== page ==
This section is from the book "Lathe Design, Construction And Operation, With Practical Examples Of The Lathe Work", by Oscar E. Perrigo. Also available from Amazon: Lathe Design: Construction And Operation.
Of course all tools must be harder than the material they are to cut; at the same time they must not be so hard as to be brittle, or be made of a quality of steel that becomes brittle when hardened, but tough and strong and capable of maintaining their cutting-edge uninjured during their ordinary use. The fact that they do this will be best evidence of the correctness of their angles, provided they have done the proper amount of work, that is, have been run under satisfactory conditions of speed and feed.
In the proper design of a tool, with angles to suit the work, there are four points to be remembered, namely: cutting capacity, that is, as the machinist would say, to "dig in"; the right angle of relief or clearance; proper strength; and durability or lasting quality of edge and point.
That these are not simply distinctions without a difference is seen if we analyze the question a moment. Cutting capacity is the tendency to dig into the work, to bury itself in the metal. This is directly opposed by the greater or less angle of clearance or relief. The tendency to bury itself in the work is due to the "rake" and the top angle, but principally to the rake in a slide tool and the top angle in a cutting-down tool.
These points will be clear upon reference to the engraving, in which Fig. 188 show the angles for a slide tool, and Fig. 189 those for a cutting-down tool.
As to the proper strength. The tool will be much stronger with more obtuse angles, yet more obtuse angles will be to the injury of its other qualities. Again, if the point or the edge is too keen, that is, at too acute an angle, its strength and durability are both jeopardized.
Hence we are forced to the conclusion that the form of the tool is not only largely governed by the kind and quality of the material to be acted upon, but is in itself, by reason of the conditions of its construction and use, very largely a question of compromises on the one side or the other, and frequently on both.
Referring again to Fig. 188 showing a side tool, and Fig. 189 showing a cutting-down tool, both of which are types of nearly all the various forms, attention is called to the various angles and their designations, which will apply equally well to all cutting-tools.
It will be seen that the clearance angle may be anywhere between a vertical line and 10 degrees from it. The face angle may have a like variation although we frequently see tools having an angle as great as 25 degrees. The "rake" or top cutting angle will be any angle from horizontal to 25 degrees, seldom more.
In a general way it may be said that in cutting steel the softer the material the more acute may be the angles, and that for very hard steel the angles must be very obtuse.
For cutting wrought iron the tool with angles too acute is liable to bury itself in the work and break, on account of the fibrous nature of the material.
Again, in tools for brass work the angles will be very slight, otherwise the tool will plunge into the work and spoil it. It is a common saying in the shop, when the relative angles of tools for steel and brass are discussed, "Whatever you do for a steel tool, do the opposite for a brass tool." (The metals mentioned being those to be machined, of course.) And this is literally true as far as angles are concerned.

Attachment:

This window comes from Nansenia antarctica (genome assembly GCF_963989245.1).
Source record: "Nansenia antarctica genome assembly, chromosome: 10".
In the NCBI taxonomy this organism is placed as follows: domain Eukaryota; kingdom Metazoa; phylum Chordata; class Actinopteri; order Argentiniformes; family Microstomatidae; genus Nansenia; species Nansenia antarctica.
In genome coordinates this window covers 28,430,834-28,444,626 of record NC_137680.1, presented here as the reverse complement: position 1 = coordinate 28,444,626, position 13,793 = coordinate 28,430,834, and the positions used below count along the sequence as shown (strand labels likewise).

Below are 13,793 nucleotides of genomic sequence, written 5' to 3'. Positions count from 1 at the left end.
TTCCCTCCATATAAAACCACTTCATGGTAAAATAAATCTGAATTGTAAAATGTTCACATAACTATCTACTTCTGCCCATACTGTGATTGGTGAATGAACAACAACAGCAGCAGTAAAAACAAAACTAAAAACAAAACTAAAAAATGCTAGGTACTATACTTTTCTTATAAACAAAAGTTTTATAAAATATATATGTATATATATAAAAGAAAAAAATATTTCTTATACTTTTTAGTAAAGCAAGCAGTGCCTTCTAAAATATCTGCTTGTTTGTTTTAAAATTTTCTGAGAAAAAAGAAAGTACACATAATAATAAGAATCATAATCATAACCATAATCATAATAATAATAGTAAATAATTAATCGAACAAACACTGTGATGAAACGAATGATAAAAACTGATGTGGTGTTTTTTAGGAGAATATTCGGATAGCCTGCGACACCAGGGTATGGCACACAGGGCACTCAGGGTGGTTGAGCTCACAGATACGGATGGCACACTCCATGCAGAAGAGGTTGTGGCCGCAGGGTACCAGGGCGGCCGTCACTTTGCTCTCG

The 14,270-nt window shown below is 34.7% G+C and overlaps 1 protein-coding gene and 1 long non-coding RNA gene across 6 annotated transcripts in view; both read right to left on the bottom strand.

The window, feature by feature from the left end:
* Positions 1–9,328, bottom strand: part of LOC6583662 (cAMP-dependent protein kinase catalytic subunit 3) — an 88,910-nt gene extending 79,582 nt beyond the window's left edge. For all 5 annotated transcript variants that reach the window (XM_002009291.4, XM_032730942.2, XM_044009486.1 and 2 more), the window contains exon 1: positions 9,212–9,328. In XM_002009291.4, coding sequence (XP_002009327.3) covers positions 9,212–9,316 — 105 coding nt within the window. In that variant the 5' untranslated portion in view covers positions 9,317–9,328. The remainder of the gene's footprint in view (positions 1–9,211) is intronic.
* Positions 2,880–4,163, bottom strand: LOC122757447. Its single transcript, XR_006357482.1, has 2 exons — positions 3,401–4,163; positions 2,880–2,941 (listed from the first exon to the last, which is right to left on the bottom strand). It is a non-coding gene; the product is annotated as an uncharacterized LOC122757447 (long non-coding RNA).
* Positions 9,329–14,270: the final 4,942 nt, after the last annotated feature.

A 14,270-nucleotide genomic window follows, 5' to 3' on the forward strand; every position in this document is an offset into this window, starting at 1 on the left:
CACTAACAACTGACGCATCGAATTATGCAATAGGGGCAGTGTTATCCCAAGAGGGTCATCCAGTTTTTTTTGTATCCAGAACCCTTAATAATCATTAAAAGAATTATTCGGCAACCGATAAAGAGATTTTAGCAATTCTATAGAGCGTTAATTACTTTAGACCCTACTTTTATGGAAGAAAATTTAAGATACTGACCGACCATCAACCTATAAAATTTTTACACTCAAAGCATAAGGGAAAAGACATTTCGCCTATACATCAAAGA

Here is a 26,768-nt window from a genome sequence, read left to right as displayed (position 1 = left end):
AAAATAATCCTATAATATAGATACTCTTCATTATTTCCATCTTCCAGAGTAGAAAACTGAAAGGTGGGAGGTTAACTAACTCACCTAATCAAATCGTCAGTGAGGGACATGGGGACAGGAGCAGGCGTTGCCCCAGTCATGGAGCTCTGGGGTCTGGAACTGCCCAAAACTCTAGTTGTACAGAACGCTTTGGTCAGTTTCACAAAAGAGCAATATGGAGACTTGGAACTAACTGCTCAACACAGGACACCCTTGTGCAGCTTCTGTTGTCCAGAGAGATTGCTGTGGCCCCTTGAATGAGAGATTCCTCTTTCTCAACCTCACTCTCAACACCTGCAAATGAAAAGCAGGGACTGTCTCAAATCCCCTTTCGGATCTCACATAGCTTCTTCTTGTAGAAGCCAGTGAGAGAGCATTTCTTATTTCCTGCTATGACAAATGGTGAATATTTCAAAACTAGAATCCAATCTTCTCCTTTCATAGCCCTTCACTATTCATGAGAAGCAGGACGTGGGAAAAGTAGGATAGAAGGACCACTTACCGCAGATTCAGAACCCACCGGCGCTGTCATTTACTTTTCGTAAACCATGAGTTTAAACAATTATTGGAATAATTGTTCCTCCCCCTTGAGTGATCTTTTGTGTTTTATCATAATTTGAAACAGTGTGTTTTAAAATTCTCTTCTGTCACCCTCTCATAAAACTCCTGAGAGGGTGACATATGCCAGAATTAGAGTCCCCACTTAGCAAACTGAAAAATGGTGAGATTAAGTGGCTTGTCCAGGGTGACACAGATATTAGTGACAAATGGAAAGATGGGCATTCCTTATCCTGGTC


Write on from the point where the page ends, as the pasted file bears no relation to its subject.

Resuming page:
In the general working of steel and cast iron in many shops where the workmen get their tools from the tool-room ready ground, the tool angles are the same for both metals and of all degrees of hardness, unless the foreman has special work to do requiring a special form of tool. Another set of tool angles are used for brass and bronze.
Fig. 188. - The Proper Angles for a Side Tool.
Fig. 189. - The Proper Angles for a Cutting-down Tool.
When bronze is very tough as well as hard, a special form of tool will be required, and this will sometimes very nearly approach the form of a tool for turning steel, including considerable rake and top angle. Often a diamond-point tool is used. (See Nos. 4 and 5 in Fig. 187.)
Tools are of two general classes according to their use, that is, for roughing and for finishing. The former must be made mostly for strength and are intended for deep cuts, coarse feeds, and slower rates of speed; while the finishing tools are for high speeds, fine feeds, and shallow cuts. Fine feeds are not, however, always used, as it is a common condition to use very light, scraping cuts, with a broad tool and a coarse feed. This is notably the case in finishing the inside of engine cylinders. The author has seen such a cut of nearly an inch feed, the tool being very carefully ground and acting more as a scraper than a cutting-tool. In this case the angles of the tool were very slight.
On outside work, that is, turning rather than boring, a finishing tool with a broad cutting edge is frequently made of an inverted U-shaped form and called a "spring tool," or a "gooseneck," which is shown in Fig. 190, the cutting-edge A being nearly straight across, or parallel with the surface of the work. When there seems to be too much "spring" in the action of the tool, a small block of wood is inserted at B, to furnish some support for the cutting edge and prevent chattering.
This form of tool is not nearly as much used as formerly. In fact the later development of turning tools has been toward more simple forms, which, under modern conditions, seem better adapted to the general line of work.
While there are still very many of the ordinary lathe tools such as has just been described, that are in every-day use in nearly all shops, the use of tool-holders, designed for holding tools made from small square or round rods of tool steel, has very much increased.
Fig. 190. - A Spring Tool or "Gooseneck."